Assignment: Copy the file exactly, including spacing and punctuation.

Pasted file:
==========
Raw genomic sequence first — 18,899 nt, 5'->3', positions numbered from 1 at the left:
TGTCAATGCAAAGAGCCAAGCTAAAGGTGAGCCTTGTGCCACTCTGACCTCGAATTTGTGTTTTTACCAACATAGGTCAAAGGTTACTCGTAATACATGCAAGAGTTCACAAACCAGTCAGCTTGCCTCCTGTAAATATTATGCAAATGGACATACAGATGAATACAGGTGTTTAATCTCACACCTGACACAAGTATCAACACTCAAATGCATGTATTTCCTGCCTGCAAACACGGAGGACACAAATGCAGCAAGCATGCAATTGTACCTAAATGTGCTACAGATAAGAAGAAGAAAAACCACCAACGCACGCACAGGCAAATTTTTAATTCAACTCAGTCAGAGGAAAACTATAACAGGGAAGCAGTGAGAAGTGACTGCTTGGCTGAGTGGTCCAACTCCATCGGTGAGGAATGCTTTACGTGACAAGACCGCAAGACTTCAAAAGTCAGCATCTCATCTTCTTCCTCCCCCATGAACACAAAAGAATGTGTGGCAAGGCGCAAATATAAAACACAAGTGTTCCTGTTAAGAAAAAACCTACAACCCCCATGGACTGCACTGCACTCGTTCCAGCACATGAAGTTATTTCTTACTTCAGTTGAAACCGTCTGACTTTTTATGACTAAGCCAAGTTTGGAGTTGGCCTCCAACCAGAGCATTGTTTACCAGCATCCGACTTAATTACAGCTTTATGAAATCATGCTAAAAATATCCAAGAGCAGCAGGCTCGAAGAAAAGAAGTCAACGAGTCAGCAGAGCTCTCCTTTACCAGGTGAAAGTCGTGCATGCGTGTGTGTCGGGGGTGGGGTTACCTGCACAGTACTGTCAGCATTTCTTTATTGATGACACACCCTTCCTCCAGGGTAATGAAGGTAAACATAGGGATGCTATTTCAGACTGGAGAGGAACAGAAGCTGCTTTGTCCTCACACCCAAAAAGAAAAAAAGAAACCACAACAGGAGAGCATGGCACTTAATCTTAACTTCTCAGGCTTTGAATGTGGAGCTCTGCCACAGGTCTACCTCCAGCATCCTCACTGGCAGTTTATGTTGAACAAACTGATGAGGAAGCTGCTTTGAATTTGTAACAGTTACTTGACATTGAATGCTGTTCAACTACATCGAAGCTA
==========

Raw genomic sequence first — 18,899 nt, 5'->3', positions numbered from 1 at the left:
TGTCAATGCAAAGAGCCAAGCTAAAGGTGAGCCTTGTGCCACTCTGACCTCGAATTTGTGTTTTTACCAACATAGGTCAAAGGTTACTCGTAATACATGCAAGAGTTCACAAACCAGTCAGCTTGCCTCCTGTAAATATTATGCAAATGGACATACAGATGAATACAGGTGTTTAATCTCACACCTGACACAAGTATCAACACTCAAATGCATGTATTTCCTGCCTGCAAACACGGAGGACACAAATGCAGCAAGCATGCAATTGTACCTAAATGTGCTACAGATAAGAAGAAGAAAAACCACCAACGCACGCACAGGCAAATTTTTAATTCAACTCAGTCAGAGGAAAACTATAACAGGGAAGCAGTGAGAAGTGACTGCTTGGCTGAGTGGTCCAACTCCATCGGTGAGGAATGCTTTACGTGACAAGACCGCAAGACTTCAAAAGTCAGCATCTCATCTTCTTCCTCCCCCATGAACACAAAAGAATGTGTGGCAAGGCGCAAATATAAAACACAAGTGTTCCTGTTAAGAAAAAACCTACAACCCCCATGGACTGCACTGCACTCGTTCCAGCACATGAAGTTATTTCTTACTTCAGTTGAAACCGTCTGACTTTTTATGACTAAGCCAAGTTTGGAGTTGGCCTCCAACCAGAGCATTGTTTACCAGCATCCGACTTAATTACAGCTTTATGAAATCATGCTAAAAATATCCAAGAGCAGCAGGCTCGAAGAAAAGAAGTCAACGAGTCAGCAGAGCTCTCCTTTACCAGGTGAAAGTCGTGCATGCGTGTGTGTCGGGGGTGGGGTTACCTGCACAGTACTGTCAGCATTTCTTTATTGATGACACACCCTTCCTCCAGGGTAATGAAGGTAAACATAGGGATGCTATTTCAGACTGGAGAGGAACAGAAGCTGCTTTGTCCTCACACCCAAAAAGAAAAAAAGAAACCACAACAGGAGAGCATGGCACTTAATCTTAACTTCTCAGGCTTTGAATGTGGAGCTCTGCCACAGGTCTACCTCCAGCATCCTCACTGGCAGTTTATGTTGAACAAACTGATGAGGAAGCTGCTTTGAATTTGTAACAGTTACTTGACATTGAATGCTGTTCAACTACATCGAAGCTA